Because of its geographical location and its isolated location, the government is focused on the development of transport infrastructure. Tajikistan has 14 bilateral and 12 multilateral agreements in place, has transport operations to 33 countries worldwide, and has a bilateral agreement on international road transport to China.

China’s OBOR Initiative opens up significant opportunities for the region’s carriers. It also gives them access to the sea. The OBOR development is also consistent with an important Tajikistan government strategic development initiative, which is to put an end to transport isolation and to transform Tajikistan into a transit country.
***Tajikistan – transport leader reveals how TIR in China will open up vast opportunities” for the region, IRU, September 5, 2017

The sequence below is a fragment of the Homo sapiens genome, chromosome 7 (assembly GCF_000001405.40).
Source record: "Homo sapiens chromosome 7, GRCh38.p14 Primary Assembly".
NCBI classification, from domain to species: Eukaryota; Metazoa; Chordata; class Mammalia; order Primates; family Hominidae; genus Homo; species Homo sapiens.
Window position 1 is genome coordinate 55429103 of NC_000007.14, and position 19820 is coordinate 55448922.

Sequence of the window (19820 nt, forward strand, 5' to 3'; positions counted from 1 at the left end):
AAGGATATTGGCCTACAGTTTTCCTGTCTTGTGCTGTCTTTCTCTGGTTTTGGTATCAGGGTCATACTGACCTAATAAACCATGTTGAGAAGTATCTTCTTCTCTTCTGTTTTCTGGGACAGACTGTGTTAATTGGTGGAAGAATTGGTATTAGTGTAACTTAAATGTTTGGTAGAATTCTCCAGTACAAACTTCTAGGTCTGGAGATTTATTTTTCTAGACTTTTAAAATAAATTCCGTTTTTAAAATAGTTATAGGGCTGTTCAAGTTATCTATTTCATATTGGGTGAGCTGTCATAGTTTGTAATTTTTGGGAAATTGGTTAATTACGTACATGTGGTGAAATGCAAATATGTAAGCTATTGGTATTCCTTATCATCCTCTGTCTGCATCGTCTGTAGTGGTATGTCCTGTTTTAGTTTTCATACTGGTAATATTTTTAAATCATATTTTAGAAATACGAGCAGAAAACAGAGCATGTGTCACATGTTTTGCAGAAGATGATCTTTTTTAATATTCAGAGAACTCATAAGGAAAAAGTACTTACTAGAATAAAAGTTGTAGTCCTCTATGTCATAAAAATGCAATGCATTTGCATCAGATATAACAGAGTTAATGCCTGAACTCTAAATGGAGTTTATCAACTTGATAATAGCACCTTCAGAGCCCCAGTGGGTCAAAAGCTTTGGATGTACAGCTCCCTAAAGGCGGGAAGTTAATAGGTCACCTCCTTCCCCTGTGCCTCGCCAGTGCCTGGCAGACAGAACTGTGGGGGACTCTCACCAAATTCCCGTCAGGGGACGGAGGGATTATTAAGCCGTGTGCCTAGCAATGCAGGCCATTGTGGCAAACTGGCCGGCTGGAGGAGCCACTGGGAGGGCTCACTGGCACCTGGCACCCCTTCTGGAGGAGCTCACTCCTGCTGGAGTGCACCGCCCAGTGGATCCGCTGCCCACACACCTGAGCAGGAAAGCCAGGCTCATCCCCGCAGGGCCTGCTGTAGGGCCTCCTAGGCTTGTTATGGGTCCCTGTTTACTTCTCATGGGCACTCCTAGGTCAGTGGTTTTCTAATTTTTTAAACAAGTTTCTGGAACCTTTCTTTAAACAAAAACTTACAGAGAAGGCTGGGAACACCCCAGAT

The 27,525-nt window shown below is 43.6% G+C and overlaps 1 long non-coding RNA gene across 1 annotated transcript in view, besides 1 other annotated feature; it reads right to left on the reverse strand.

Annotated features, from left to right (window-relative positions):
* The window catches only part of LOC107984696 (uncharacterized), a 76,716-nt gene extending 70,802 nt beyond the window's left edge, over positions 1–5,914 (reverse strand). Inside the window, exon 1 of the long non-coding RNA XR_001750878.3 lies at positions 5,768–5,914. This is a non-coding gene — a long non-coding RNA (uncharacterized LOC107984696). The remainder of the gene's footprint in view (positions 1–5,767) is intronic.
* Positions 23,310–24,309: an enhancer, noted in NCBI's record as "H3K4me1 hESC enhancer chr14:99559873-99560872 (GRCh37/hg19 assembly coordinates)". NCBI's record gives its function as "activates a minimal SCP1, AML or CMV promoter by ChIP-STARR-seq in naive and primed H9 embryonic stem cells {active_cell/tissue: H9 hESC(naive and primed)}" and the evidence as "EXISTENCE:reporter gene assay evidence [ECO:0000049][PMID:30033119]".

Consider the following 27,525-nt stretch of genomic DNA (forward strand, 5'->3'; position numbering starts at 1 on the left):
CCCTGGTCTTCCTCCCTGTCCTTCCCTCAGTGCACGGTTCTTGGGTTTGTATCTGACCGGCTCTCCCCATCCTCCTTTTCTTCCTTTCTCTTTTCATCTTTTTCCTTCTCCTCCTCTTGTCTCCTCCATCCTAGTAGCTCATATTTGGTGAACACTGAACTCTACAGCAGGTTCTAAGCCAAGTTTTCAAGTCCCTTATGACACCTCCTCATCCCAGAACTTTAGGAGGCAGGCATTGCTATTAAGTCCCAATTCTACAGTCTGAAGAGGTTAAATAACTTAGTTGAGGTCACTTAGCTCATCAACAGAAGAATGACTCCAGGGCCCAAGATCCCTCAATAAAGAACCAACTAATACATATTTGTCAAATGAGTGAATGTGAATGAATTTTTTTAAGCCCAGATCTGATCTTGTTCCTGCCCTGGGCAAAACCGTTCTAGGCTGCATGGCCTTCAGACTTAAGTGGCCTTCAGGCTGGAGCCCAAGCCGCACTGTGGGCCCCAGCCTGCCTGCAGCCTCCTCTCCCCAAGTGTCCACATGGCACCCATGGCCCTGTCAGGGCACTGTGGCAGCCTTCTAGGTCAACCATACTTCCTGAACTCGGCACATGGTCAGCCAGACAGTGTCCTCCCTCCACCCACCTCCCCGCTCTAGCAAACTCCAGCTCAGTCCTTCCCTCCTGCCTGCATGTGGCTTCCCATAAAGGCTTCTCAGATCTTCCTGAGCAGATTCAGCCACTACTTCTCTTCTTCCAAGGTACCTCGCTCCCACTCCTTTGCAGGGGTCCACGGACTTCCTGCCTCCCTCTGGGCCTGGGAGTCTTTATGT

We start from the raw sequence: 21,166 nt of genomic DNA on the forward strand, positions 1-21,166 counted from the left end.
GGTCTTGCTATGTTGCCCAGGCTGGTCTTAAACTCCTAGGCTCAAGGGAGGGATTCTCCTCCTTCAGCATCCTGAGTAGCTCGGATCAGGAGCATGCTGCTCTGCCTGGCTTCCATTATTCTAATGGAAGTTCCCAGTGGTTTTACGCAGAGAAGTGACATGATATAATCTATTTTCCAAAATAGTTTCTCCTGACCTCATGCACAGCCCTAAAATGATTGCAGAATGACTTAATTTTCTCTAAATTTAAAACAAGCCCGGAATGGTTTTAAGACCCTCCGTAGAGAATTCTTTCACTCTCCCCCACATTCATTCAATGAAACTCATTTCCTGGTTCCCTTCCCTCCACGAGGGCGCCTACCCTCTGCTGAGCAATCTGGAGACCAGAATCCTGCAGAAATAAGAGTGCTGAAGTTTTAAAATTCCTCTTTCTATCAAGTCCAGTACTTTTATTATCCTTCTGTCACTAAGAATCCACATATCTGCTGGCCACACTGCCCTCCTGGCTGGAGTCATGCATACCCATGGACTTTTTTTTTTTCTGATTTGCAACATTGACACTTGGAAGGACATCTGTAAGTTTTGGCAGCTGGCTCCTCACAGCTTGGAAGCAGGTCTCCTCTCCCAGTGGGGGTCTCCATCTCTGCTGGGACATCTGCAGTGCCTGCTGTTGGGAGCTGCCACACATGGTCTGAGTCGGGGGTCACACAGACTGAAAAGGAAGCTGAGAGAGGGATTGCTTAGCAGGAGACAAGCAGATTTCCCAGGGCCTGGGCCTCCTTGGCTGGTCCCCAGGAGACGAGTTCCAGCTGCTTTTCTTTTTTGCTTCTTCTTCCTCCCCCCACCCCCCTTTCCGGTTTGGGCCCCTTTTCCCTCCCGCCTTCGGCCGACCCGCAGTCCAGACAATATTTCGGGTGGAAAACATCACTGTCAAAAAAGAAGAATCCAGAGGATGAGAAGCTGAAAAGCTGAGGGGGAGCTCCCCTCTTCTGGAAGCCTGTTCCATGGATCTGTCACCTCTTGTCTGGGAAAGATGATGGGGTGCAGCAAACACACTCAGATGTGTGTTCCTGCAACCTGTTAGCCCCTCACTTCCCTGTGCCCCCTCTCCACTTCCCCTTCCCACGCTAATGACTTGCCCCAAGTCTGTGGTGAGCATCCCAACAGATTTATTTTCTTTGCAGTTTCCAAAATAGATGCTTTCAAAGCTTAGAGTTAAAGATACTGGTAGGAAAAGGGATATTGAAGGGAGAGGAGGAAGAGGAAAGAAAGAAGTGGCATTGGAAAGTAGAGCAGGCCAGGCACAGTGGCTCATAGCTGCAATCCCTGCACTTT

Thailand

*“Thailand is the second largest economy in the 10-nation ASEAN, following Indonesia. Service is the largest sector of the economy with a GDP share of 55%, followed by 36% in industry, with agriculture constituting 9% of GDP. Major sectors include electronics, car making, transport, storage, communication, tourism, finance and real estate.”

Thailand is a very important electronics manufacturer. The largest exports are computers and parts, automobiles and parts, machinery and equipment. The most important imports are crude oil, parts of electronics and electrical appliances, chemicals, automobiles and parts.

Thailand’s top three trading partners were China, Japan and the U.S. in the first half of 2017. Thailand is a member of ASEAN, which has an agreement with China to establish the China-ASEAN Free Trade Area (CAFTA), and over 90% of the products traded between China and Thailand are now tariff-free. In November 2015, ASEAN and China concluded an improved agreement on CAFTA that projected that bilateral trade would increase to $1,000 billion, from about $480 billion in 2014. The improved CAFTA deal also covers technological cooperation.